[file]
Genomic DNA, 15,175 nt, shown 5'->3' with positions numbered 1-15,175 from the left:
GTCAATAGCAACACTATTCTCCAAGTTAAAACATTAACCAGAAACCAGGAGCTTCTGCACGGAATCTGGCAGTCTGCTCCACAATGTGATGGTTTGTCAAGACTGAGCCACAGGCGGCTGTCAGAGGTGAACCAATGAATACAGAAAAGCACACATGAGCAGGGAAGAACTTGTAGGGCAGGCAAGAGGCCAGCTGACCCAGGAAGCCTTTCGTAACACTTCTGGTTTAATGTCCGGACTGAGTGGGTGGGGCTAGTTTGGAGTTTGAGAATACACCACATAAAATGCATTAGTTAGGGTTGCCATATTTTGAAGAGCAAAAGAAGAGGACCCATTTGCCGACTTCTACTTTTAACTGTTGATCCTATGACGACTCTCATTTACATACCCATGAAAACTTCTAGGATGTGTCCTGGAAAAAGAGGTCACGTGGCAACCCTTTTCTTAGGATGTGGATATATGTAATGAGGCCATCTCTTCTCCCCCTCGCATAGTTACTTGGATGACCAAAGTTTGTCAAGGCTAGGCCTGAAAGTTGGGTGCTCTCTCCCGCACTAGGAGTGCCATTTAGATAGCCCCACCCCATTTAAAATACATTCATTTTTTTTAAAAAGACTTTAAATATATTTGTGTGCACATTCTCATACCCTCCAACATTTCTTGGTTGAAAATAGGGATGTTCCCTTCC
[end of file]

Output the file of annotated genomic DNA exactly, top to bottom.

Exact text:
Genomic DNA, 15,175 nt, shown 5'->3' with positions numbered 1-15,175 from the left:
GTCAATAGCAACACTATTCTCCAAGTTAAAACATTAACCAGAAACCAGGAGCTTCTGCACGGAATCTGGCAGTCTGCTCCACAATGTGATGGTTTGTCAAGACTGAGCCACAGGCGGCTGTCAGAGGTGAACCAATGAATACAGAAAAGCACACATGAGCAGGGAAGAACTTGTAGGGCAGGCAAGAGGCCAGCTGACCCAGGAAGCCTTTCGTAACACTTCTGGTTTAATGTCCGGACTGAGTGGGTGGGGCTAGTTTGGAGTTTGAGAATACACCACATAAAATGCATTAGTTAGGGTTGCCATATTTTGAAGAGCAAAAGAAGAGGACCCATTTGCCGACTTCTACTTTTAACTGTTGATCCTATGACGACTCTCATTTACATACCCATGAAAACTTCTAGGATGTGTCCTGGAAAAAGAGGTCACGTGGCAACCCTTTTCTTAGGATGTGGATATATGTAATGAGGCCATCTCTTCTCCCCCTCGCATAGTTACTTGGATGACCAAAGTTTGTCAAGGCTAGGCCTGAAAGTTGGGTGCTCTCTCCCGCACTAGGAGTGCCATTTAGATAGCCCCACCCCATTTAAAATACATTCATTTTTTTTAAAAAGACTTTAAATATATTTGTGTGCACATTCTCATACCCTCCAACATTTCTTGGTTGAAAATAGGGATGTTCCCTTCC